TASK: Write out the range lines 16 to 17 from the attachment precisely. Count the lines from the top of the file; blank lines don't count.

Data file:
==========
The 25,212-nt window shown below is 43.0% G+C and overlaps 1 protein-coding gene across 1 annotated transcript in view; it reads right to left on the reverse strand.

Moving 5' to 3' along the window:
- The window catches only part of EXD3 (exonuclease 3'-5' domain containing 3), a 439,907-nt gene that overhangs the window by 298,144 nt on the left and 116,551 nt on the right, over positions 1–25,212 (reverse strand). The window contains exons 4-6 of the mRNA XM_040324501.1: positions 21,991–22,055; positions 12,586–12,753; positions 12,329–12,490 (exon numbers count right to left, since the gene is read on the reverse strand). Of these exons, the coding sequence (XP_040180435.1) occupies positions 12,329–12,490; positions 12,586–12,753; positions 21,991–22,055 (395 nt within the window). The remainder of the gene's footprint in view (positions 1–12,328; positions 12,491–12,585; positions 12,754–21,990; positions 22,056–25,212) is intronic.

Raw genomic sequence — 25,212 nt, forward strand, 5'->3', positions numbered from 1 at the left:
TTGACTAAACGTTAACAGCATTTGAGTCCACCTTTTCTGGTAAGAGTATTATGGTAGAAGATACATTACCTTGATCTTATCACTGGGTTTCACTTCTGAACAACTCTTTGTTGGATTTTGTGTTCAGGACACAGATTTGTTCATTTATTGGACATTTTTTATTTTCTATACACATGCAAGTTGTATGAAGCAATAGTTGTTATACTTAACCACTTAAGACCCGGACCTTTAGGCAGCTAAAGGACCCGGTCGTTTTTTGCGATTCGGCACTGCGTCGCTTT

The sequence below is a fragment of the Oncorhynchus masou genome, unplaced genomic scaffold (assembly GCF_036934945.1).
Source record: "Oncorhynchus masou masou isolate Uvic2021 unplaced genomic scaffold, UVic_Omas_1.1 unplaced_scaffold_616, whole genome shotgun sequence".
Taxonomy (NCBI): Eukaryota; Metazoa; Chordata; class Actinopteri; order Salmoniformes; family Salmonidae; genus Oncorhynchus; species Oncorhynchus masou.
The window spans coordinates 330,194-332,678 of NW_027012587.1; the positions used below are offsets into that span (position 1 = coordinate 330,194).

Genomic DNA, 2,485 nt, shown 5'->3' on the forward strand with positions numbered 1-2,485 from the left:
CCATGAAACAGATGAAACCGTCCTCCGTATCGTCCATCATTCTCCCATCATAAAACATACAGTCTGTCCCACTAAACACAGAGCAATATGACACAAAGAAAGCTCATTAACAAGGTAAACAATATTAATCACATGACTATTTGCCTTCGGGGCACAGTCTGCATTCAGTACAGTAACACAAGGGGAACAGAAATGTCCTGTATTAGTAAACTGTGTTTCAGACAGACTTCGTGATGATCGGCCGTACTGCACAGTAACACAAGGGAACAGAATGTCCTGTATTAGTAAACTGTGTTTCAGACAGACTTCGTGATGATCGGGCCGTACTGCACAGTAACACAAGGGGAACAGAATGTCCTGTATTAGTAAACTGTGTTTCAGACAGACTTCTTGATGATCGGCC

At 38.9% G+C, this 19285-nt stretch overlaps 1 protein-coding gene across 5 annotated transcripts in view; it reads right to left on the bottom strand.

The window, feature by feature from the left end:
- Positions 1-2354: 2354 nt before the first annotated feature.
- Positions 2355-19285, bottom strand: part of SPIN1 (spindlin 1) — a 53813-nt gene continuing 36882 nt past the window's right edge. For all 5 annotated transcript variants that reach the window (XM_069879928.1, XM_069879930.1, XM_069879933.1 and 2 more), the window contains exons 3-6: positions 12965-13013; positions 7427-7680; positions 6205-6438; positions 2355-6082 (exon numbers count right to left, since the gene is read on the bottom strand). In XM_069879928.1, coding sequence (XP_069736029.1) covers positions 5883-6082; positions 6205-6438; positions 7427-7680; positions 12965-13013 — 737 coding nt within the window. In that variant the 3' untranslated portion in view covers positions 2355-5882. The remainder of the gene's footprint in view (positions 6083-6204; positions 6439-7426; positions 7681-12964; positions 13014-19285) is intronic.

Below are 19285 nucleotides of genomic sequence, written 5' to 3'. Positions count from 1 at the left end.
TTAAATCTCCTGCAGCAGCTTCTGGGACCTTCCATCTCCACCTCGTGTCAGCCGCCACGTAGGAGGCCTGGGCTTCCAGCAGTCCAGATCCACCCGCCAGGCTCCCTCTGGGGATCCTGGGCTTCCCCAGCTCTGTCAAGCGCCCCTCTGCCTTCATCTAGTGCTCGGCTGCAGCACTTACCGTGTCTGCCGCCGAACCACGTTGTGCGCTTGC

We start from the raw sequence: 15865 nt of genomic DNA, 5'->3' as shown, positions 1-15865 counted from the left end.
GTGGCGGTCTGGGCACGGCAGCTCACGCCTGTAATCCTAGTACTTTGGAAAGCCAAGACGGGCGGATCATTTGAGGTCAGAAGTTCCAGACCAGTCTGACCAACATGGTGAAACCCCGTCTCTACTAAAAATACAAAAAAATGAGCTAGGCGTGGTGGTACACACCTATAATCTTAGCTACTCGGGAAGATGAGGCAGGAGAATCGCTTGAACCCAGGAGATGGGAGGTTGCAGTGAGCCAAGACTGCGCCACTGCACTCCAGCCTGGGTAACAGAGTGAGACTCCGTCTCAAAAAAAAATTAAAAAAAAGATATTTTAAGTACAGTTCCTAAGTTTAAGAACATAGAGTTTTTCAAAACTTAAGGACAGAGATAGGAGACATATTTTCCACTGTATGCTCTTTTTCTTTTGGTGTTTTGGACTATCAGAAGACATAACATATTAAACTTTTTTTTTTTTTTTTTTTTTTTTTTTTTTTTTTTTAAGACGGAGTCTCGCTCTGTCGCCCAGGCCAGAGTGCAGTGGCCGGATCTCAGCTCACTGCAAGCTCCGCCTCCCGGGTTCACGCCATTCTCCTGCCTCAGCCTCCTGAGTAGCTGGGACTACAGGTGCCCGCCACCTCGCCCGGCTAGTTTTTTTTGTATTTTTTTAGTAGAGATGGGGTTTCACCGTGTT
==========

Below are 19285 nucleotides of genomic sequence, written 5' to 3'. Positions count from 1 at the left end.
TTAAATCTCCTGCAGCAGCTTCTGGGACCTTCCATCTCCACCTCGTGTCAGCCGCCACGTAGGAGGCCTGGGCTTCCAGCAGTCCAGATCCACCCGCCAGGCTCCCTCTGGGGATCCTGGGCTTCCCCAGCTCTGTCAAGCGCCCCTCTGCCTTCATCTAGTGCTCGGCTGCAGCACTTACCGTGTCTGCCGCCGAACCACGTTGTGCGCTTGC